Medicare troubles are a warning on health care
Those folks in Congress and at the White House who are eagerly finagling to pass a health-care reform package that would put this nation on the path toward universal, government-sponsored health care should take a close look at the report released Tuesday regarding Medicare — the universal, government-sponsored health-care plan for senior citizens.
The report by the trustees who monitor Medicare and Social Security predicted the Medicare trust fund will run out of money by 2017, just eight years from now.
The forecast demise of the Medicare fund is two years earlier than was projected just a year ago. The national recession, which has cost 5.7 million jobs since December 2007, has meant far fewer working people paying into the system and hastened the impending financial disaster, the trustees said.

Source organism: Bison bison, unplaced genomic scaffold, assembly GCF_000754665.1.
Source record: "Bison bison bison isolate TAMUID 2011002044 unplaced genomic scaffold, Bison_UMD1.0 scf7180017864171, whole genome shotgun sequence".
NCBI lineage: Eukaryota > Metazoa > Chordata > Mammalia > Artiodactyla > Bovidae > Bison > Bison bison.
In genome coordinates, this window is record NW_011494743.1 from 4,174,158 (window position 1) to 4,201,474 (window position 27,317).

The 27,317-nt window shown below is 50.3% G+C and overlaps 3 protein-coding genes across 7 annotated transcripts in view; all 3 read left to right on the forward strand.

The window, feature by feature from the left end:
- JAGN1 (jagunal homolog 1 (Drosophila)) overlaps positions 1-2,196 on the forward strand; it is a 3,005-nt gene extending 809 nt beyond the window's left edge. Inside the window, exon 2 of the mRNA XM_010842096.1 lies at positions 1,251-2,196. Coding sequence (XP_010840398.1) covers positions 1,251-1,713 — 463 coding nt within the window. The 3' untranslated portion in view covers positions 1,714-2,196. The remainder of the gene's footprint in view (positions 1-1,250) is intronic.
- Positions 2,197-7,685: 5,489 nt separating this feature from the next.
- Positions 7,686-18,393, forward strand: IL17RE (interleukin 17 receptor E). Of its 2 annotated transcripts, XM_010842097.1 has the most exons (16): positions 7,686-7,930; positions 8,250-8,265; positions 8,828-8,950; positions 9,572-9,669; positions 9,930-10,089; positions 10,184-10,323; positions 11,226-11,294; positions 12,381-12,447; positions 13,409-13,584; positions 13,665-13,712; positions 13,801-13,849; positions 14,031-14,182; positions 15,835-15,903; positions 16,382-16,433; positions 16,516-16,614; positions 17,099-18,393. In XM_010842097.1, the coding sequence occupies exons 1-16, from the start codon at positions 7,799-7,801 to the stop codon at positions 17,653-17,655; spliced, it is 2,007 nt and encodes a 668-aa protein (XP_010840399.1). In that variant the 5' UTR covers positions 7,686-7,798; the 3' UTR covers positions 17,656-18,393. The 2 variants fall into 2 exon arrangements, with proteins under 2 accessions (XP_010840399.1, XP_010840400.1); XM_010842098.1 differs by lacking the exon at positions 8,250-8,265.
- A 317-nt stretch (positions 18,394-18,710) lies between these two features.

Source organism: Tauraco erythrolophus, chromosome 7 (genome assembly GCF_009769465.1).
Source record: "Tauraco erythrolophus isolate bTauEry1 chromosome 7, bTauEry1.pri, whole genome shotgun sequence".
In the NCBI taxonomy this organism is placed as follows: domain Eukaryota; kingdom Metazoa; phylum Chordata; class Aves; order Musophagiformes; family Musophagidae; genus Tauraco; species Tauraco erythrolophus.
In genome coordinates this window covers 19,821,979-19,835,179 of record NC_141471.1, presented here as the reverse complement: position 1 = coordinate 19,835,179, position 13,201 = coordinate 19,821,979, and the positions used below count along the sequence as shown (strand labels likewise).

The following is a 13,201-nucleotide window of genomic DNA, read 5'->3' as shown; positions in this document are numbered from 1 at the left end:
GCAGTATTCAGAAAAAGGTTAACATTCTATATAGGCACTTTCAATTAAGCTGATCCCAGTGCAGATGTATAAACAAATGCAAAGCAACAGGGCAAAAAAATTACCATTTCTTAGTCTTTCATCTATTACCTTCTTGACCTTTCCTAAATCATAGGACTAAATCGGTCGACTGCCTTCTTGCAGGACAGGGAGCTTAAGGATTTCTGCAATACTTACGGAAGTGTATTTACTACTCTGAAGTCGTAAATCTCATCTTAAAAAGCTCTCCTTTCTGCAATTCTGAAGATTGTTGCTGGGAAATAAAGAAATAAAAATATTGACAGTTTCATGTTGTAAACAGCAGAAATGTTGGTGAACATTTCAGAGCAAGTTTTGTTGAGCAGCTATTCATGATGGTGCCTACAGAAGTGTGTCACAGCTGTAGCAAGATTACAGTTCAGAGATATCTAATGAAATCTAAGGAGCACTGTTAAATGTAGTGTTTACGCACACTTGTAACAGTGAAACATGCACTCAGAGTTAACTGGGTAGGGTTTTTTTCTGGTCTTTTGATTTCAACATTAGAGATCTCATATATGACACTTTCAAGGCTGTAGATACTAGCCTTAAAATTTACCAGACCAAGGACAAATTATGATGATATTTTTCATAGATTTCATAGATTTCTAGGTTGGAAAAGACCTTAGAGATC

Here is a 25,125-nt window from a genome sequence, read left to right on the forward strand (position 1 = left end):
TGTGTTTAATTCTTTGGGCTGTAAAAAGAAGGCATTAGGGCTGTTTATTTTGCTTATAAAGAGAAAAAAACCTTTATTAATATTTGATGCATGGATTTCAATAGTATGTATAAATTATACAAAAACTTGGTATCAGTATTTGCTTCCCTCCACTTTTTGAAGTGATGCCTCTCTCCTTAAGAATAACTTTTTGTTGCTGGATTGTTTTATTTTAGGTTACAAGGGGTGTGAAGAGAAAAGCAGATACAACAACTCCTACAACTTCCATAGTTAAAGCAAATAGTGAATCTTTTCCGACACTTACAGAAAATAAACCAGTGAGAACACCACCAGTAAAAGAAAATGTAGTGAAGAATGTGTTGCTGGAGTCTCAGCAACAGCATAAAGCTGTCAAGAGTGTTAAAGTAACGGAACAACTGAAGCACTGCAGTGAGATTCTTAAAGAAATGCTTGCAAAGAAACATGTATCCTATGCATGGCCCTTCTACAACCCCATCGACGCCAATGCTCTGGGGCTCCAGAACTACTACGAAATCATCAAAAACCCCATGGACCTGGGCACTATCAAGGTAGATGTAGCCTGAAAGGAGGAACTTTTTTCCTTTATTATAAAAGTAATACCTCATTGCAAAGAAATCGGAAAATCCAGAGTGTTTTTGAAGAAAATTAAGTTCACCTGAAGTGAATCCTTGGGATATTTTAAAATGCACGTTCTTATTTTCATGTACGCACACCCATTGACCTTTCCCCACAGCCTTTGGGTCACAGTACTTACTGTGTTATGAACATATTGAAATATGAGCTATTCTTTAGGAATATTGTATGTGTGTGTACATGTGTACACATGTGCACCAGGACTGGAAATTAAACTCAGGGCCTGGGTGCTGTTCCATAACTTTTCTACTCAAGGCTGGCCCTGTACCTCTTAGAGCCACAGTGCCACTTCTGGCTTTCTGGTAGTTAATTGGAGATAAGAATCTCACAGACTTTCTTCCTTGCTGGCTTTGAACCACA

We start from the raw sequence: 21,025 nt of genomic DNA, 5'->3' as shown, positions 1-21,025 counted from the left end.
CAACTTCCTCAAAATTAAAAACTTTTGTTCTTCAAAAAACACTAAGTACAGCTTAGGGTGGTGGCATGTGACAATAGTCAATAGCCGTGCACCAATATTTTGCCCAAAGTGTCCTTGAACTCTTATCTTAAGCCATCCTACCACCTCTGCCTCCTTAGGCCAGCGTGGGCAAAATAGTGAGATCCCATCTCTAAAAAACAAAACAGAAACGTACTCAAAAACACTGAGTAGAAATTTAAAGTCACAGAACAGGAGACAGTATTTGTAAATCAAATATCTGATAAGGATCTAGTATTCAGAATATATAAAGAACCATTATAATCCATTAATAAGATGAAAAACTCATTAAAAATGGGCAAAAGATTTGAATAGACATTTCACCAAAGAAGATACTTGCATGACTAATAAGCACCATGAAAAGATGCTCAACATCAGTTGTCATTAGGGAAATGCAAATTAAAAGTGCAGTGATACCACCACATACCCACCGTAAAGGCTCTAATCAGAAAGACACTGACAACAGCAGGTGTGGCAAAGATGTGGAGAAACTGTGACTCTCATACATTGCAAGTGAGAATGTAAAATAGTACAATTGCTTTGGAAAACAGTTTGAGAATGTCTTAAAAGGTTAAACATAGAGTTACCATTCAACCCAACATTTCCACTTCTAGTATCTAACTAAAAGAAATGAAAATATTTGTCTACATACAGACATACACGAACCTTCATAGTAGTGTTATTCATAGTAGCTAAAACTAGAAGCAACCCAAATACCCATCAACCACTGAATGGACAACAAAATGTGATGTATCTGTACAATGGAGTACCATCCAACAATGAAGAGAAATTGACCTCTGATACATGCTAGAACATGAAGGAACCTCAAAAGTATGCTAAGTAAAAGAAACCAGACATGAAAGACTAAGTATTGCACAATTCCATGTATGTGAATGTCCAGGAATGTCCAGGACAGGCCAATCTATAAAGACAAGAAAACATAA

Social Security is also facing a financial train wreck as more and more baby boomers retire and there are fewer workers to pay into the system. But that problem is still decades away, according to the trustees. The Social Security system is now expected to run out of money in 2037, four years earlier than was predicted a year ago.
People have been anticipating the financial problems with both systems for many years because of the millions of baby boomers who will soon be eligible for their benefits. The late Sen. Daniel Patrick Moynihan chaired an early bipartisan commission that studied the problem and offered possible solutions.
But it should come as no surprise that the declining economy and lost jobs are cutting revenue for both Medicare and Social Security, since both are funded primarily through payroll taxes.
The latest report on the trust funds — especially Medicare — ought to serve as a
warning to those who believe the government can operate a health-care system, paid for by taxpayers, that serves nearly all Americans, regardless of economic conditions.